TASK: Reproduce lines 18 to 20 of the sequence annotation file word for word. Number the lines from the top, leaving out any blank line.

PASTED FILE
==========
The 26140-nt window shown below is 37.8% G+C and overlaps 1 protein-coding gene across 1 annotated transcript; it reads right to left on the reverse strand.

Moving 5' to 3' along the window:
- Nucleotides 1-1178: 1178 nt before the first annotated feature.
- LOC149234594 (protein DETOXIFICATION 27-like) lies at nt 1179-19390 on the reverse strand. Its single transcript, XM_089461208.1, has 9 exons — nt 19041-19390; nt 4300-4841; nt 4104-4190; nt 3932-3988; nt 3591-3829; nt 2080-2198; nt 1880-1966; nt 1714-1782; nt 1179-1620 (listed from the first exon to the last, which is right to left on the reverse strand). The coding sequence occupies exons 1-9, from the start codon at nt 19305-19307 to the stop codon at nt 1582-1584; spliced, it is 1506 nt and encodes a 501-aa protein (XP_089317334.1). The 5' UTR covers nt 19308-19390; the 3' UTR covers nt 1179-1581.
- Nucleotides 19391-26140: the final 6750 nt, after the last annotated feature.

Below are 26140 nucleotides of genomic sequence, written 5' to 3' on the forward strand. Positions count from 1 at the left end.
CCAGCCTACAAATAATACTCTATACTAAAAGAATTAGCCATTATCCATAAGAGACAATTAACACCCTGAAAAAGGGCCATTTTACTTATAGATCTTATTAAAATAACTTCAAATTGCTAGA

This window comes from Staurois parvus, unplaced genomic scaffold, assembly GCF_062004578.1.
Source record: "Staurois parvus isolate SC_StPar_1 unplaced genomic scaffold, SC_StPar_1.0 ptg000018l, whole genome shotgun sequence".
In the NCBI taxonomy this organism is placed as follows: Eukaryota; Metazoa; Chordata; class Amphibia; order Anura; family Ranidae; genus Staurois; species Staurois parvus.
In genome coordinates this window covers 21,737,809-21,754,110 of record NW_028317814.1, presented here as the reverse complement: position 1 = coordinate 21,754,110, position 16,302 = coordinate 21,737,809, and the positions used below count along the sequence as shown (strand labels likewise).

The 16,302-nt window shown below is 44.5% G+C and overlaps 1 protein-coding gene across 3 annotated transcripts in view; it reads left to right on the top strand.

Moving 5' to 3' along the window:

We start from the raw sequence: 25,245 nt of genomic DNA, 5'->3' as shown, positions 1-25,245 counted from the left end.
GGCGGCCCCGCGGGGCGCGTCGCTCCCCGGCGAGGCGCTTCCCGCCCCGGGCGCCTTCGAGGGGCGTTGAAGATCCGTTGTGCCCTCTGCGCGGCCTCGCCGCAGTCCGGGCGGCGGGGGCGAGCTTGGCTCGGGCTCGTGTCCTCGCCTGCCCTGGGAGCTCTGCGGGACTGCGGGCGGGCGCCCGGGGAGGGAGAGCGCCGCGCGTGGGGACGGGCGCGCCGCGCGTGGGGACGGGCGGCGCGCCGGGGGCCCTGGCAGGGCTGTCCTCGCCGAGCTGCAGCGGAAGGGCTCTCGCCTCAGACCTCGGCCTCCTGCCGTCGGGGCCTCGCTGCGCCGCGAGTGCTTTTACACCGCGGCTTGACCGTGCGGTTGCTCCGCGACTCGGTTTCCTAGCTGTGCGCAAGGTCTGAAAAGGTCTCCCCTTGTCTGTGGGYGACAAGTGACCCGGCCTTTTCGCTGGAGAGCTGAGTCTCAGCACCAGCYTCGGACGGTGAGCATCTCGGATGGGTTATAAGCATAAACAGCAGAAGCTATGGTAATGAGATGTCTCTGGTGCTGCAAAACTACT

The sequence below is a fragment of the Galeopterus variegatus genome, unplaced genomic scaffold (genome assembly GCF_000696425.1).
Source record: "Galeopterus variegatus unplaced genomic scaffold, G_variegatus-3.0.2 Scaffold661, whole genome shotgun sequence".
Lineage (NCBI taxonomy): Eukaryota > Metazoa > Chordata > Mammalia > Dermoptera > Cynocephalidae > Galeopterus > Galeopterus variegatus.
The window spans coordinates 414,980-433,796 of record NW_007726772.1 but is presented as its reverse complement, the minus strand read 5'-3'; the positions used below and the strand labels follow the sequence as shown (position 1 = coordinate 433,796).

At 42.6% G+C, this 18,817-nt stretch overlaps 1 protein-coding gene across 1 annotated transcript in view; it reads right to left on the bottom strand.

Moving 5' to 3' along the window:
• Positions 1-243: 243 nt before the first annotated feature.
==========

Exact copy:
Lineage (NCBI taxonomy): Eukaryota > Metazoa > Chordata > Mammalia > Dermoptera > Cynocephalidae > Galeopterus > Galeopterus variegatus.
The window spans coordinates 414,980-433,796 of record NW_007726772.1 but is presented as its reverse complement, the minus strand read 5'-3'; the positions used below and the strand labels follow the sequence as shown (position 1 = coordinate 433,796).

At 42.6% G+C, this 18,817-nt stretch overlaps 1 protein-coding gene across 1 annotated transcript in view; it reads right to left on the bottom strand.